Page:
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How Should Ezekiel Elliott, Tony Pollard Be Used In 2021?

As the disastrous wore on for the , questions about Ezekiel Elliott’s value only heightened.

The former top five draft selection and NFL leading rusher clearly looked to have lost a step of explosion over the last couple of seasons, but he was also the last man standing from the team’s once great rushing attack.

Without La’el Collins, , and …what could we really expect from Elliott and the run game? continued to call upon Elliott’s backup, Tony Pollard, to see an increase in snaps. And during the team’s victory over San Francisco, those fans got their wish. And Pollard delivered.

Pollard rushed 12 times for 69 yards and two touchdowns that afternoon, adding in another 63 yards receiving on 6 catches. He was dynamic in ways Elliott had failed to be for much of the year, and brought back that level of explosiveness and big play ability out of the backfield.

But no matter your feelings on the Cowboys backfield, Ezekiel Elliott is here to stay. And, he will do so as the team’s workhorse for the foreseeable future. Elliott still racked up strong total raw numbers in 2020, nearly breaking 1,000 yards rushing despite the world crashing around him.

Those numbers fail to tell the real story of course, but they do speak to the bruising nature of Elliott’s game. He will always be the guy who can fight forward to get you every available inch, even if he isn’t the player to break off the 60 yarder that someone like Pollard might.

So what does this mean for the ? Tony Pollard played just 28% of the team’s offensive snaps last season, and with the way he played that probably needs to get higher.

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Can he and Elliott play together in 20 and 21 personnel? Sure, but that means potentially taking off the field. Or, worse, taking one of your top three wide outs off the field on a passing down. There’s no benefit to getting Pollard playing time if it reduces ’s snaps, for example.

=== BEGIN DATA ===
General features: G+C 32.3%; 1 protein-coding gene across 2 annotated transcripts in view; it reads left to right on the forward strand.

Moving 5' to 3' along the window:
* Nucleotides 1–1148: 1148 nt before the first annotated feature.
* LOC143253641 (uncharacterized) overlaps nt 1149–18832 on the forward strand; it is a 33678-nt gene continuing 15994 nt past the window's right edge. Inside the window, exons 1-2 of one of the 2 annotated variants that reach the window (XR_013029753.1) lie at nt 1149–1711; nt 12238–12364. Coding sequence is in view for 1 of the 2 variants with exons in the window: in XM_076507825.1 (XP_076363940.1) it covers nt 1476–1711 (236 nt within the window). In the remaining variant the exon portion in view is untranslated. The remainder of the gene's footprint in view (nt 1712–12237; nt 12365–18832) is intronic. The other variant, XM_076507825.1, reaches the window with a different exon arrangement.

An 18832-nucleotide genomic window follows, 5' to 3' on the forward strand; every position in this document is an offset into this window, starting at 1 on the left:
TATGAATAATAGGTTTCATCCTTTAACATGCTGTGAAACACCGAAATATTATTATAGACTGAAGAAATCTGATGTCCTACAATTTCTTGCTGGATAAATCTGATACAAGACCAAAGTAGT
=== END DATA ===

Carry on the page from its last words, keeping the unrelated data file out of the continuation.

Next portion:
Could Pollard and Elliott find a more equal split at the running back position in base offensive packages? It’s possible, but in my mind not likely.

Honestly, Elliott seeing 65-70% of the snaps and Pollard taking the remainder as a change of pace back seems like the right way to go here. This way you give Pollard those receiving and big play chances, while keeping your more reliable running back (and the one with the huge contract) as the number one guy.

Reliable is a funny word, though. Elliott had a massive fumbling problem in 2020, and was only rushing for 4 yards a carry on the year.

So the question then question becomes, can Ezekiel Elliott actually be more reliable in 2021?

What do you think?

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Written by Kevin Brady

Die-hard Cowboys fan from the Northeast, so you know I am here to defend the 'boys whenever necessary. Began writing for a WordPress Cowboys Blog, and have been with ITS since 2016.

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